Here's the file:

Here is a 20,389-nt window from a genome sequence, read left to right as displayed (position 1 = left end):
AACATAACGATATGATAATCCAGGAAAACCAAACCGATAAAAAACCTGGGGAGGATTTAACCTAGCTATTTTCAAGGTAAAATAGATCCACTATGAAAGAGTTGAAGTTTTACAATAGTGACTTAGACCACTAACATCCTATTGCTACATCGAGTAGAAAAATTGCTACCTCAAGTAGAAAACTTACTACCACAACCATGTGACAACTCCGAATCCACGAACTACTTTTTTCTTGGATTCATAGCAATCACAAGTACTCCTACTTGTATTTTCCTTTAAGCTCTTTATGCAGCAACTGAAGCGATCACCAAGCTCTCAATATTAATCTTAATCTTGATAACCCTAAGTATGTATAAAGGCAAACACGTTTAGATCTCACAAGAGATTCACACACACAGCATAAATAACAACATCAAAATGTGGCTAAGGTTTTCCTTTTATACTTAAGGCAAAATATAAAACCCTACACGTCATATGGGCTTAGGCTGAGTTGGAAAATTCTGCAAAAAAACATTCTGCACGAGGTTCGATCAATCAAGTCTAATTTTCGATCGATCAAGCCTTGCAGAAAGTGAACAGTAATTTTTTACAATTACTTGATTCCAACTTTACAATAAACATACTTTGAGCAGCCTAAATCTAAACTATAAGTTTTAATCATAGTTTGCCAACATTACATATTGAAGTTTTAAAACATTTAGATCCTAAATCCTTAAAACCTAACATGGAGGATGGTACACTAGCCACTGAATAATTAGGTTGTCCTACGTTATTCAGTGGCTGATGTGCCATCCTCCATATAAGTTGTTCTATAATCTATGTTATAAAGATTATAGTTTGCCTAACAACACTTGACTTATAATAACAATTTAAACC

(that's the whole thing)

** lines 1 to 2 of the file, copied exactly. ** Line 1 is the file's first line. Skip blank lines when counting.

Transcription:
Here is a 20,389-nt window from a genome sequence, read left to right as displayed (position 1 = left end):
AACATAACGATATGATAATCCAGGAAAACCAAACCGATAAAAAACCTGGGGAGGATTTAACCTAGCTATTTTCAAGGTAAAATAGATCCACTATGAAAGAGTTGAAGTTTTACAATAGTGACTTAGACCACTAACATCCTATTGCTACATCGAGTAGAAAAATTGCTACCTCAAGTAGAAAACTTACTACCACAACCATGTGACAACTCCGAATCCACGAACTACTTTTTTCTTGGATTCATAGCAATCACAAGTACTCCTACTTGTATTTTCCTTTAAGCTCTTTATGCAGCAACTGAAGCGATCACCAAGCTCTCAATATTAATCTTAATCTTGATAACCCTAAGTATGTATAAAGGCAAACACGTTTAGATCTCACAAGAGATTCACACACACAGCATAAATAACAACATCAAAATGTGGCTAAGGTTTTCCTTTTATACTTAAGGCAAAATATAAAACCCTACACGTCATATGGGCTTAGGCTGAGTTGGAAAATTCTGCAAAAAAACATTCTGCACGAGGTTCGATCAATCAAGTCTAATTTTCGATCGATCAAGCCTTGCAGAAAGTGAACAGTAATTTTTTACAATTACTTGATTCCAACTTTACAATAAACATACTTTGAGCAGCCTAAATCTAAACTATAAGTTTTAATCATAGTTTGCCAACATTACATATTGAAGTTTTAAAACATTTAGATCCTAAATCCTTAAAACCTAACATGGAGGATGGTACACTAGCCACTGAATAATTAGGTTGTCCTACGTTATTCAGTGGCTGATGTGCCATCCTCCATATAAGTTGTTCTATAATCTATGTTATAAAGATTATAGTTTGCCTAACAACACTTGACTTATAATAACAATTTAAACC